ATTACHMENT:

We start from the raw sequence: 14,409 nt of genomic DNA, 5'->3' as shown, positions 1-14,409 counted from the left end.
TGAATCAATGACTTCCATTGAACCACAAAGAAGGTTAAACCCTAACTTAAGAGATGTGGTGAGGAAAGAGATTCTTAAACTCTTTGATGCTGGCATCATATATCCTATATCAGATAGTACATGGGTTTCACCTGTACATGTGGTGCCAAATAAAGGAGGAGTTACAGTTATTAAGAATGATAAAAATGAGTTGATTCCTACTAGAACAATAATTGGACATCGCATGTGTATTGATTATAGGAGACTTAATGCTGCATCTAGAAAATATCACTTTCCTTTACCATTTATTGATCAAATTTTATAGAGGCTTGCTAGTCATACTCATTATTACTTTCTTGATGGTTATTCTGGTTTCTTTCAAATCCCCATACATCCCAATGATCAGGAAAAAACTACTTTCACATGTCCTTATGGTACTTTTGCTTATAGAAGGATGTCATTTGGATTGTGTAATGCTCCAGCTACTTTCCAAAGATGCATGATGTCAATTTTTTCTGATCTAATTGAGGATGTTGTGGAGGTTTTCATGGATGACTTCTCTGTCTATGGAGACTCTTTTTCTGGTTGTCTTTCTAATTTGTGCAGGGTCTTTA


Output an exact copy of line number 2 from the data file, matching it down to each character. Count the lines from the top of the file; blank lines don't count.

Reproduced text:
TGAATCAATGACTTCCATTGAACCACAAAGAAGGTTAAACCCTAACTTAAGAGATGTGGTGAGGAAAGAGATTCTTAAACTCTTTGATGCTGGCATCATATATCCTATATCAGATAGTACATGGGTTTCACCTGTACATGTGGTGCCAAATAAAGGAGGAGTTACAGTTATTAAGAATGATAAAAATGAGTTGATTCCTACTAGAACAATAATTGGACATCGCATGTGTATTGATTATAGGAGACTTAATGCTGCATCTAGAAAATATCACTTTCCTTTACCATTTATTGATCAAATTTTATAGAGGCTTGCTAGTCATACTCATTATTACTTTCTTGATGGTTATTCTGGTTTCTTTCAAATCCCCATACATCCCAATGATCAGGAAAAAACTACTTTCACATGTCCTTATGGTACTTTTGCTTATAGAAGGATGTCATTTGGATTGTGTAATGCTCCAGCTACTTTCCAAAGATGCATGATGTCAATTTTTTCTGATCTAATTGAGGATGTTGTGGAGGTTTTCATGGATGACTTCTCTGTCTATGGAGACTCTTTTTCTGGTTGTCTTTCTAATTTGTGCAGGGTCTTTA